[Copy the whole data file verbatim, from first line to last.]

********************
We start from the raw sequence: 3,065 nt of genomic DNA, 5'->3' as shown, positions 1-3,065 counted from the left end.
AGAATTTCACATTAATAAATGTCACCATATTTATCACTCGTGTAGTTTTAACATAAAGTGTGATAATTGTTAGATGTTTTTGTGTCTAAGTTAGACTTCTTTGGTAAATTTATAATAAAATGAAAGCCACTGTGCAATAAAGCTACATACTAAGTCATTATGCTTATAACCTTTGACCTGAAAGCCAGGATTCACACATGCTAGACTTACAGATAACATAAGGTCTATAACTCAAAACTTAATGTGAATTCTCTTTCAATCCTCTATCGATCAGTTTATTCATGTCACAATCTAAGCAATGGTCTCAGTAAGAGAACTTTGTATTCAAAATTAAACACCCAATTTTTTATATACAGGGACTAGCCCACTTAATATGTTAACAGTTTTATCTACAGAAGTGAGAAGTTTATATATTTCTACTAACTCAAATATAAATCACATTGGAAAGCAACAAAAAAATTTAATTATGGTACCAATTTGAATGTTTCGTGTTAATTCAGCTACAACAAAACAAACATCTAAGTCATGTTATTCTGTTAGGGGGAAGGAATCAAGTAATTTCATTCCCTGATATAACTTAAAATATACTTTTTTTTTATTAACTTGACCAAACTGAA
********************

We start from the raw sequence: 3,065 nt of genomic DNA, 5'->3' as shown, positions 1-3,065 counted from the left end.
AGAATTTCACATTAATAAATGTCACCATATTTATCACTCGTGTAGTTTTAACATAAAGTGTGATAATTGTTAGATGTTTTTGTGTCTAAGTTAGACTTCTTTGGTAAATTTATAATAAAATGAAAGCCACTGTGCAATAAAGCTACATACTAAGTCATTATGCTTATAACCTTTGACCTGAAAGCCAGGATTCACACATGCTAGACTTACAGATAACATAAGGTCTATAACTCAAAACTTAATGTGAATTCTCTTTCAATCCTCTATCGATCAGTTTATTCATGTCACAATCTAAGCAATGGTCTCAGTAAGAGAACTTTGTATTCAAAATTAAACACCCAATTTTTTATATACAGGGACTAGCCCACTTAATATGTTAACAGTTTTATCTACAGAAGTGAGAAGTTTATATATTTCTACTAACTCAAATATAAATCACATTGGAAAGCAACAAAAAAATTTAATTATGGTACCAATTTGAATGTTTCGTGTTAATTCAGCTACAACAAAACAAACATCTAAGTCATGTTATTCTGTTAGGGGGAAGGAATCAAGTAATTTCATTCCCTGATATAACTTAAAATATACTTTTTTTTTATTAACTTGACCAAACTGAA